Originally scheduled for March 26
There is a certain amount of sense to an observation from George
“The only man I know who behaves sensibly is my
tailor; he takes my measurements anew each time he sees me. The rest
go on with their old measurements and expect me to fit them.”
Carpenters have a similar expression: measure twice, cut once.
We bring this to your attention because it is particularly relevant
at communion. Required as part of communion is self-examination. It
should be relatively obvious that self-examination should be done on
the basis of who you are today, rather than who you were a few
months or years ago. Self-examination is the basis of repentance;
the temptation is to lighten the load of repentance by repenting for
something you’ve already taken care of. It’s somewhat like repenting
for someone else’s sins; it can make you feel good, but it doesn’t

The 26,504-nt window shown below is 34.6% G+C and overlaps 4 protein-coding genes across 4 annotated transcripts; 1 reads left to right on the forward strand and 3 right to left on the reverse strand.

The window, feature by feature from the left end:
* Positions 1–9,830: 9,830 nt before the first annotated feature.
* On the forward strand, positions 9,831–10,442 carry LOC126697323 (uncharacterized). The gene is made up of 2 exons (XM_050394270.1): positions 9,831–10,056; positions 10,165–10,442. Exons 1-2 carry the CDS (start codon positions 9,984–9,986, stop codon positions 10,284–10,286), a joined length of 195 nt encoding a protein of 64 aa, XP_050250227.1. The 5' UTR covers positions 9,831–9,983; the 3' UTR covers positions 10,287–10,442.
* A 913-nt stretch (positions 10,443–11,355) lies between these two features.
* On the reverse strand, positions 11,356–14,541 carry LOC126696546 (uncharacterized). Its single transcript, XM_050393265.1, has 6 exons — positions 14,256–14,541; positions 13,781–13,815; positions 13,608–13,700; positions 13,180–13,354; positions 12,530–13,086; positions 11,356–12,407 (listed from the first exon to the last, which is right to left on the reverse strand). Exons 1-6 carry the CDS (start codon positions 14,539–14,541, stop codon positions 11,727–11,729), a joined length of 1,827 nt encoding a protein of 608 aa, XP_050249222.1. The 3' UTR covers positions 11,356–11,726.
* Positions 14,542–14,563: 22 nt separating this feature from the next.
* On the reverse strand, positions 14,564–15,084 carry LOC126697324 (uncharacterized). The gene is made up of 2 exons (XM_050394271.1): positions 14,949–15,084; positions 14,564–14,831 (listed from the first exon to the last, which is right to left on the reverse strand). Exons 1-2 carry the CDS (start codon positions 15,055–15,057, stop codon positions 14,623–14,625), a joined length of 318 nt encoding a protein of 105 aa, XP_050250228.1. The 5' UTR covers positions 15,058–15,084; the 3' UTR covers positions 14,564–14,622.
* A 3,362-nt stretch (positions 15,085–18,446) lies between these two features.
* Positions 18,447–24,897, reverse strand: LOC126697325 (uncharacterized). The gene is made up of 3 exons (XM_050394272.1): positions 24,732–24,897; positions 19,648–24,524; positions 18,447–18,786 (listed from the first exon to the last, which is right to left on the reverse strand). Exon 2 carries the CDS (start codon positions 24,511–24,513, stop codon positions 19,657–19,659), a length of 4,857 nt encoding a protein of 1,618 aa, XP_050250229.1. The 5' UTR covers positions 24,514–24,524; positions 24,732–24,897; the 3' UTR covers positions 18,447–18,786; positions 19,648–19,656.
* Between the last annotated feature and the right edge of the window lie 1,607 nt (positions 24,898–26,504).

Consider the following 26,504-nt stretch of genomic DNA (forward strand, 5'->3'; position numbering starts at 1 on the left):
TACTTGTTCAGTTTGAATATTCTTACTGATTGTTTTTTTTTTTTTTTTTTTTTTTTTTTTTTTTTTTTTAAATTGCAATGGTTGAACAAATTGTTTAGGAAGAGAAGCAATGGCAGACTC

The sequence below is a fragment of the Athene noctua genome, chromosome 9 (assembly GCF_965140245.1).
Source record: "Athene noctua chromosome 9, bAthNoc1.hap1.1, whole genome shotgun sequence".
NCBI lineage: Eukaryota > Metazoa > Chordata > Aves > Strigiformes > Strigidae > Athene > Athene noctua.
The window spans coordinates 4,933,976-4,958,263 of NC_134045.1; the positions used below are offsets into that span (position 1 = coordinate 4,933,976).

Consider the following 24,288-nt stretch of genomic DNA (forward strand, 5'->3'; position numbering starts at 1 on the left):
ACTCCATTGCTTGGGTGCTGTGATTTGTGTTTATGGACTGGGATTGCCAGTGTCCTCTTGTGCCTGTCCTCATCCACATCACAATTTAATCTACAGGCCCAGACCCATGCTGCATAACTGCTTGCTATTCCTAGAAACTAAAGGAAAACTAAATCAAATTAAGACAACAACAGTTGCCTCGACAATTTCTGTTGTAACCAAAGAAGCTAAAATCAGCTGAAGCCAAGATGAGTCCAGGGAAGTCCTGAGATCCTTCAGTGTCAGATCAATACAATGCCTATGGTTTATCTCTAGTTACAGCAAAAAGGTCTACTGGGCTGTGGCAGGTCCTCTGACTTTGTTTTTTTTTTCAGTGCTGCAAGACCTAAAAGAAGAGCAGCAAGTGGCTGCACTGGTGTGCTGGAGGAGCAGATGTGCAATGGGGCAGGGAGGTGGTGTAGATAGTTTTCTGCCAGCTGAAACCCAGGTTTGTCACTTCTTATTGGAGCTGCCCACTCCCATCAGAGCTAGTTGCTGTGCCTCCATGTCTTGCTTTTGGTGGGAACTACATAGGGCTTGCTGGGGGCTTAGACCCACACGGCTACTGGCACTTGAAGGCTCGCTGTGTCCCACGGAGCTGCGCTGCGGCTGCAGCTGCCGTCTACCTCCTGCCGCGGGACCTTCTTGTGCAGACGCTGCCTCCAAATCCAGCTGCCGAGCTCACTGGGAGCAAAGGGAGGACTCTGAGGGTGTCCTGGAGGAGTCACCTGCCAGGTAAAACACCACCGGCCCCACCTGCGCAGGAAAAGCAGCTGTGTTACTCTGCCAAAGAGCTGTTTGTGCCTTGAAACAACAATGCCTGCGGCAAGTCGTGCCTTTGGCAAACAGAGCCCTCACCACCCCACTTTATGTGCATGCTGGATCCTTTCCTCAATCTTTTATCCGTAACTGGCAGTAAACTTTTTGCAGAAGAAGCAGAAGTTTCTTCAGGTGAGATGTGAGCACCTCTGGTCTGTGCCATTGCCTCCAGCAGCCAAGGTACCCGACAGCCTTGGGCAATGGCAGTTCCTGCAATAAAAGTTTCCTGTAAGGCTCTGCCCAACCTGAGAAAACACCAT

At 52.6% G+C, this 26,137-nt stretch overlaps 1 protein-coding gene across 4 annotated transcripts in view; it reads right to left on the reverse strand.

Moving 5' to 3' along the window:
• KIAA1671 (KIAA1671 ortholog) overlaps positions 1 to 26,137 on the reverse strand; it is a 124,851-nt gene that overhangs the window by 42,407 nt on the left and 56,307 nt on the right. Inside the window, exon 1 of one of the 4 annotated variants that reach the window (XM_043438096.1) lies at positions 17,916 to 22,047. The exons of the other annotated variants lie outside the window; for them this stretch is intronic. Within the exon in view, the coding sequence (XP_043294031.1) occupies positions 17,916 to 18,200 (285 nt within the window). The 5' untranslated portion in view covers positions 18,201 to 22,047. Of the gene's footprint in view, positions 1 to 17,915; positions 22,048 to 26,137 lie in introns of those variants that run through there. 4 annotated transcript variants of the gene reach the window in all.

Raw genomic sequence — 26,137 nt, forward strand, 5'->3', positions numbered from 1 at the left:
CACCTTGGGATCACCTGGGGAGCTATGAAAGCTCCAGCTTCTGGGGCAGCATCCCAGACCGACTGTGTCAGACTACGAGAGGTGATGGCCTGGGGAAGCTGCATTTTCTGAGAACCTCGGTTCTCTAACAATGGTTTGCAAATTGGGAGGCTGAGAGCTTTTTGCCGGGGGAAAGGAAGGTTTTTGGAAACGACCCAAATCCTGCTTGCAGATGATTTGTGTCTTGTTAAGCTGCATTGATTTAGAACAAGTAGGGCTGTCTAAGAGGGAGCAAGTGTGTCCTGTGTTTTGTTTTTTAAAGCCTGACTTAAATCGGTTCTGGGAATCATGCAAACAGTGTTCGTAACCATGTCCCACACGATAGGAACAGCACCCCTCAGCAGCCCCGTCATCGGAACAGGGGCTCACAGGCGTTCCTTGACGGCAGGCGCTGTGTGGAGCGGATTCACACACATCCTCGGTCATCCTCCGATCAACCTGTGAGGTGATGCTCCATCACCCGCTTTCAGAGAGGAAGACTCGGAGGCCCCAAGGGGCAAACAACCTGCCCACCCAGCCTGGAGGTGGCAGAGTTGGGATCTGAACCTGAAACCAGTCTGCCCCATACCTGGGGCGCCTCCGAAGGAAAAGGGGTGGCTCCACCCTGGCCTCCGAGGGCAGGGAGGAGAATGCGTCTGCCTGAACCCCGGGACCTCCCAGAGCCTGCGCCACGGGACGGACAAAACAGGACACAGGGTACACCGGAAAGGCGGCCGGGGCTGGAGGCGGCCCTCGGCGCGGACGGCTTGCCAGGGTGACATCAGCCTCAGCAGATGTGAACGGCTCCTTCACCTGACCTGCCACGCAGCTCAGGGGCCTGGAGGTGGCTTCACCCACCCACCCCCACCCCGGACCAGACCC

have any real effect.
How does someone fall into this error?
· One way is simply to
deny that the problem exists. “I haven’t changed.” You mean you were
perfect the last time you took communion, and you haven’t done
anything since? That’s not self-examination, that’s denial.
More commonly you just don’t think about it. As CS Lewis put it,
your objective is to “let sleeping worms lie.”
A bit more hypocritical, but most commonly practiced, is that you
are simply content with the kind of sinner you are. The problem with
this attitude is that while you are content, God is not.
So it is
that you are told to examine yourself every time you come to
communion. Communion includes communion with God; to see God you
must be pure in heart. He wants you to examine yourself and have
that lead to your repentance, sincere and honest. We would do well
to remember us King Solomon’s admonition:
When you vow a vow to
God, do not delay paying it, for he has no pleasure in fools. Pay
what you vow.
(Ecclesiastes 5:4 ESV)
So examine yourself
honestly this morning, and let this be the basis of your true
repentance. Then remember that your forgiveness came about because
of his body on the Cross, represented here by the bread. It came
about because of his blood shed for you, represented here by the
cup. Be honest in your self-examination; be pure in heart and take
the Lord’s Supper in spirit and in truth.